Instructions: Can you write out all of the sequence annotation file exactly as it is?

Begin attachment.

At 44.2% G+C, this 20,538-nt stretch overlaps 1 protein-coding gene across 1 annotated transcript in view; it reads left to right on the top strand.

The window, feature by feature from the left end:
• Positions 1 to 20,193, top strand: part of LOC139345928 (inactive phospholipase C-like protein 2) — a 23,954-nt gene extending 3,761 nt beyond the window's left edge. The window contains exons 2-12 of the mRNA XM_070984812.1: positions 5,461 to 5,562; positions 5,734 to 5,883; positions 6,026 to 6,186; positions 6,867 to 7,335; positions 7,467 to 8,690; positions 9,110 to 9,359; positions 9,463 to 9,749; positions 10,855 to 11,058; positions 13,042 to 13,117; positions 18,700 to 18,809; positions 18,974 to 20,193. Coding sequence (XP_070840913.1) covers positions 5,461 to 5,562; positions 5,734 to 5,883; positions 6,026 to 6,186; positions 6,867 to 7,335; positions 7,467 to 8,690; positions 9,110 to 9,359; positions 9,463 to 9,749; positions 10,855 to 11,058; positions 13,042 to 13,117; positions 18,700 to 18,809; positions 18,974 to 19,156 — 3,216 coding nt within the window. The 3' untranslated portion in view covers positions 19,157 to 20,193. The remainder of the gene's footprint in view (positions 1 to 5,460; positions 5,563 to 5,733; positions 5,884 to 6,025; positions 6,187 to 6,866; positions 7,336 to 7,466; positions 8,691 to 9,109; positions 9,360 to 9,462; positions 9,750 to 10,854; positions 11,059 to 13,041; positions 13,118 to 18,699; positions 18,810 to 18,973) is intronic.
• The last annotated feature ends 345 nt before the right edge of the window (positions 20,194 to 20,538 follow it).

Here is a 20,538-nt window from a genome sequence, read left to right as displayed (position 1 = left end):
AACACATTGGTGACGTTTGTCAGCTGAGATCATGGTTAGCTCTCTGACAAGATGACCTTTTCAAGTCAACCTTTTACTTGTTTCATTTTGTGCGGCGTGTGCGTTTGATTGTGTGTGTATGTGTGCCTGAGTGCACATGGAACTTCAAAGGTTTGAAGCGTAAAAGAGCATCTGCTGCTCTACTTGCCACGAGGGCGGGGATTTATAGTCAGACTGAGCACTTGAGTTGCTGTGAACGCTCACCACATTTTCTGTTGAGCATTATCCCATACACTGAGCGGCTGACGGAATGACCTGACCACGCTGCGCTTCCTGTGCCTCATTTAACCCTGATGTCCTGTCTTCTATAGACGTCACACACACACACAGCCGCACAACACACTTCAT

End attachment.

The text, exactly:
At 44.2% G+C, this 20,538-nt stretch overlaps 1 protein-coding gene across 1 annotated transcript in view; it reads left to right on the top strand.

The window, feature by feature from the left end:
• Positions 1 to 20,193, top strand: part of LOC139345928 (inactive phospholipase C-like protein 2) — a 23,954-nt gene extending 3,761 nt beyond the window's left edge. The window contains exons 2-12 of the mRNA XM_070984812.1: positions 5,461 to 5,562; positions 5,734 to 5,883; positions 6,026 to 6,186; positions 6,867 to 7,335; positions 7,467 to 8,690; positions 9,110 to 9,359; positions 9,463 to 9,749; positions 10,855 to 11,058; positions 13,042 to 13,117; positions 18,700 to 18,809; positions 18,974 to 20,193. Coding sequence (XP_070840913.1) covers positions 5,461 to 5,562; positions 5,734 to 5,883; positions 6,026 to 6,186; positions 6,867 to 7,335; positions 7,467 to 8,690; positions 9,110 to 9,359; positions 9,463 to 9,749; positions 10,855 to 11,058; positions 13,042 to 13,117; positions 18,700 to 18,809; positions 18,974 to 19,156 — 3,216 coding nt within the window. The 3' untranslated portion in view covers positions 19,157 to 20,193. The remainder of the gene's footprint in view (positions 1 to 5,460; positions 5,563 to 5,733; positions 5,884 to 6,025; positions 6,187 to 6,866; positions 7,336 to 7,466; positions 8,691 to 9,109; positions 9,360 to 9,462; positions 9,750 to 10,854; positions 11,059 to 13,041; positions 13,118 to 18,699; positions 18,810 to 18,973) is intronic.
• The last annotated feature ends 345 nt before the right edge of the window (positions 20,194 to 20,538 follow it).

Here is a 20,538-nt window from a genome sequence, read left to right as displayed (position 1 = left end):
AACACATTGGTGACGTTTGTCAGCTGAGATCATGGTTAGCTCTCTGACAAGATGACCTTTTCAAGTCAACCTTTTACTTGTTTCATTTTGTGCGGCGTGTGCGTTTGATTGTGTGTGTATGTGTGCCTGAGTGCACATGGAACTTCAAAGGTTTGAAGCGTAAAAGAGCATCTGCTGCTCTACTTGCCACGAGGGCGGGGATTTATAGTCAGACTGAGCACTTGAGTTGCTGTGAACGCTCACCACATTTTCTGTTGAGCATTATCCCATACACTGAGCGGCTGACGGAATGACCTGACCACGCTGCGCTTCCTGTGCCTCATTTAACCCTGATGTCCTGTCTTCTATAGACGTCACACACACACACAGCCGCACAACACACTTCAT